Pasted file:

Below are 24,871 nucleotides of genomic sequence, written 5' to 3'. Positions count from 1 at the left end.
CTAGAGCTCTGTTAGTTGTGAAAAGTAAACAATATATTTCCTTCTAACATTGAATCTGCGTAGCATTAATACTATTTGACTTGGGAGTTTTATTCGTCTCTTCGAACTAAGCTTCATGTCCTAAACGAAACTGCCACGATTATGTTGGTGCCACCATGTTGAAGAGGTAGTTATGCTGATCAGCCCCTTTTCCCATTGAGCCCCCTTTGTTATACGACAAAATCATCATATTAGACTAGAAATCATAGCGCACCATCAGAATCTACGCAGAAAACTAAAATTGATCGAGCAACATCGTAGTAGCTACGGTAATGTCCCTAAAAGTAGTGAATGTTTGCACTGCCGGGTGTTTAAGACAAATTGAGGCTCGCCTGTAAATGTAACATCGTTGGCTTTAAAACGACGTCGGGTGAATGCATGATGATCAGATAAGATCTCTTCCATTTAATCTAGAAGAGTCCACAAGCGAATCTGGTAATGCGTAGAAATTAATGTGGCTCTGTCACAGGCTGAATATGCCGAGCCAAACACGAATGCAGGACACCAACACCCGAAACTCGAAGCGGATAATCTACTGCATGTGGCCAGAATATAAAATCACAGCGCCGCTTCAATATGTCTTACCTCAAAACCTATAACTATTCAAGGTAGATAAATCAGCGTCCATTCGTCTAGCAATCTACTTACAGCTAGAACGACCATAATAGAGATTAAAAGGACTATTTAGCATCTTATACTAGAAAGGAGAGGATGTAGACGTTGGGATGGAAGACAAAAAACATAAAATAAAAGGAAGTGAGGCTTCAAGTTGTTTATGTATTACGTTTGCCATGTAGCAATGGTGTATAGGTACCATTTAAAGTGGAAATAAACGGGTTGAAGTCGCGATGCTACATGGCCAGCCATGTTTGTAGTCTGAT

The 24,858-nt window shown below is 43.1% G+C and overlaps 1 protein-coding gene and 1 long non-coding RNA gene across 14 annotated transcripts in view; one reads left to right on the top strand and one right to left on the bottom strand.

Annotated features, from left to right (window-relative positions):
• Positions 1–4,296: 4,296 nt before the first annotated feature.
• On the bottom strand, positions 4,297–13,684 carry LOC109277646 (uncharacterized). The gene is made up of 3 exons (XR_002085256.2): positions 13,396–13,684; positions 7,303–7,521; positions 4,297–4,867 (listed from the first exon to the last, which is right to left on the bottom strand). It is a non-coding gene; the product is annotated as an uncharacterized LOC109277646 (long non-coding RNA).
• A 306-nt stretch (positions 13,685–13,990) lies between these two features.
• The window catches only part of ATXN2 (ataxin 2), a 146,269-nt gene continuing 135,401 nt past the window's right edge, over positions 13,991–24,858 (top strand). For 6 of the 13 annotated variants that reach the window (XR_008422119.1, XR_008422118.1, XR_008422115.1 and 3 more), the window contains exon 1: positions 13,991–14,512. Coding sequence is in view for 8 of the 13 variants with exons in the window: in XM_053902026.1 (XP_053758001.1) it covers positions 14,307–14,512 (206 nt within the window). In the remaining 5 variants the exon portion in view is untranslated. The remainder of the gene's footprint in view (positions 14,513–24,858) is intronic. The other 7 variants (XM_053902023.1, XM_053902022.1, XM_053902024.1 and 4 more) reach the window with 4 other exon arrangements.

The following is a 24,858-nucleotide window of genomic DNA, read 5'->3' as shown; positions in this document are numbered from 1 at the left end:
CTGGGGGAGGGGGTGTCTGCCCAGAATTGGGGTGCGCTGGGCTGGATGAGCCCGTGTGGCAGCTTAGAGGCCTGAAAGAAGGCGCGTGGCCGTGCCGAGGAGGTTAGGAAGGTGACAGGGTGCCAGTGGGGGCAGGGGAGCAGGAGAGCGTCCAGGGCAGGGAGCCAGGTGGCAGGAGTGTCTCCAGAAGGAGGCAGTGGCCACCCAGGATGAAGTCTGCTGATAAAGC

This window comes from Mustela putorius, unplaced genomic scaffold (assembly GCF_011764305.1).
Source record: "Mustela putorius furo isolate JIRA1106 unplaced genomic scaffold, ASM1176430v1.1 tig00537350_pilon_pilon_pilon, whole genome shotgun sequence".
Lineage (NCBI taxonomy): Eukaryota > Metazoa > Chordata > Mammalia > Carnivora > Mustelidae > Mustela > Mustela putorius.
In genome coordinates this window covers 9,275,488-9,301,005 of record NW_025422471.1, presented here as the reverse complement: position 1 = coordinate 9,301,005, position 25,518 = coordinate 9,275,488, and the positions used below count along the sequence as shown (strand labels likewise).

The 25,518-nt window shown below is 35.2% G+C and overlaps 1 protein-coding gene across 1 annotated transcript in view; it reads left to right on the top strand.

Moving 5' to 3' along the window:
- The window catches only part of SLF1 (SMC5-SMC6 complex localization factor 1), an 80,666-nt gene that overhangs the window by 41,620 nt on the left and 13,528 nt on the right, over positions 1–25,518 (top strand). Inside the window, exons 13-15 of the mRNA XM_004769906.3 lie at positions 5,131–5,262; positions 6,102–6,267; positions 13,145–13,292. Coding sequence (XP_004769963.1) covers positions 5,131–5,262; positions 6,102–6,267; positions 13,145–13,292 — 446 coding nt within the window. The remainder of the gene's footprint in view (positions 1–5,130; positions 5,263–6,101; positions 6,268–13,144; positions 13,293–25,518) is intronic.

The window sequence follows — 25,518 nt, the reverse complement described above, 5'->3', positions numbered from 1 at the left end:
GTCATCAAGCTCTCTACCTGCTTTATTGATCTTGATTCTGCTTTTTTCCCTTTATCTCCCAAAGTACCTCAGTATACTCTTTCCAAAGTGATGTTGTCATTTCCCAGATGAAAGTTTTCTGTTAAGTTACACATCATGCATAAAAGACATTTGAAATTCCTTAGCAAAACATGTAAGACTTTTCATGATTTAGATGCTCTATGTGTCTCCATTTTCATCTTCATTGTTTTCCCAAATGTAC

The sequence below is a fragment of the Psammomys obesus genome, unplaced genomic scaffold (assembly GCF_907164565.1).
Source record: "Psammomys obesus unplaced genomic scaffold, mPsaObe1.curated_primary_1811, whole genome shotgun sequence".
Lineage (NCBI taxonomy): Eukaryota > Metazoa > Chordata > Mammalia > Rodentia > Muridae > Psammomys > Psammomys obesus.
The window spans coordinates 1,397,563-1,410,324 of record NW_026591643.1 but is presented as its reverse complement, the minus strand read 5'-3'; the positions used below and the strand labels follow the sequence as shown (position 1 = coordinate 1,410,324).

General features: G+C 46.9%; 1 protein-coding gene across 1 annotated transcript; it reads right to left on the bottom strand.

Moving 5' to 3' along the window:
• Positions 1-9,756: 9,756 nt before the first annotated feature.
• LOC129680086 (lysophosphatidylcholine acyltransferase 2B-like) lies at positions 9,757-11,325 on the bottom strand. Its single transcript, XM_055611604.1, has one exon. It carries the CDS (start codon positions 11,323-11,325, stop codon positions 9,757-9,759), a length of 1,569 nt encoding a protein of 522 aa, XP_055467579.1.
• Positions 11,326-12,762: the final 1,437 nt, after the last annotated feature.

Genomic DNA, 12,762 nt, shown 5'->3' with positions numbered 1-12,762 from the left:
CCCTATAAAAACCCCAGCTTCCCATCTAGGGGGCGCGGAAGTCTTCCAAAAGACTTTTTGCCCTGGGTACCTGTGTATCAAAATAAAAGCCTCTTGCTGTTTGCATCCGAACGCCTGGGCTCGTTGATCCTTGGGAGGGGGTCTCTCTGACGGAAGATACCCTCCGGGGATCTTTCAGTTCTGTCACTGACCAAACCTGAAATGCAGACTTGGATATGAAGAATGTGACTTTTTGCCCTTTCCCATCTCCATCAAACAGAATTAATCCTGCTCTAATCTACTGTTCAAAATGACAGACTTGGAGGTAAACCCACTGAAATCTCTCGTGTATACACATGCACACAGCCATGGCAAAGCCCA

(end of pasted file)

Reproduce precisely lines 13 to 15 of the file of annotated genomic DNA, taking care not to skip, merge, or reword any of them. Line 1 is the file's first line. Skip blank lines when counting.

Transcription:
Lineage (NCBI taxonomy): Eukaryota > Metazoa > Chordata > Mammalia > Carnivora > Mustelidae > Mustela > Mustela putorius.
In genome coordinates this window covers 9,275,488-9,301,005 of record NW_025422471.1, presented here as the reverse complement: position 1 = coordinate 9,301,005, position 25,518 = coordinate 9,275,488, and the positions used below count along the sequence as shown (strand labels likewise).

The 25,518-nt window shown below is 35.2% G+C and overlaps 1 protein-coding gene across 1 annotated transcript in view; it reads left to right on the top strand.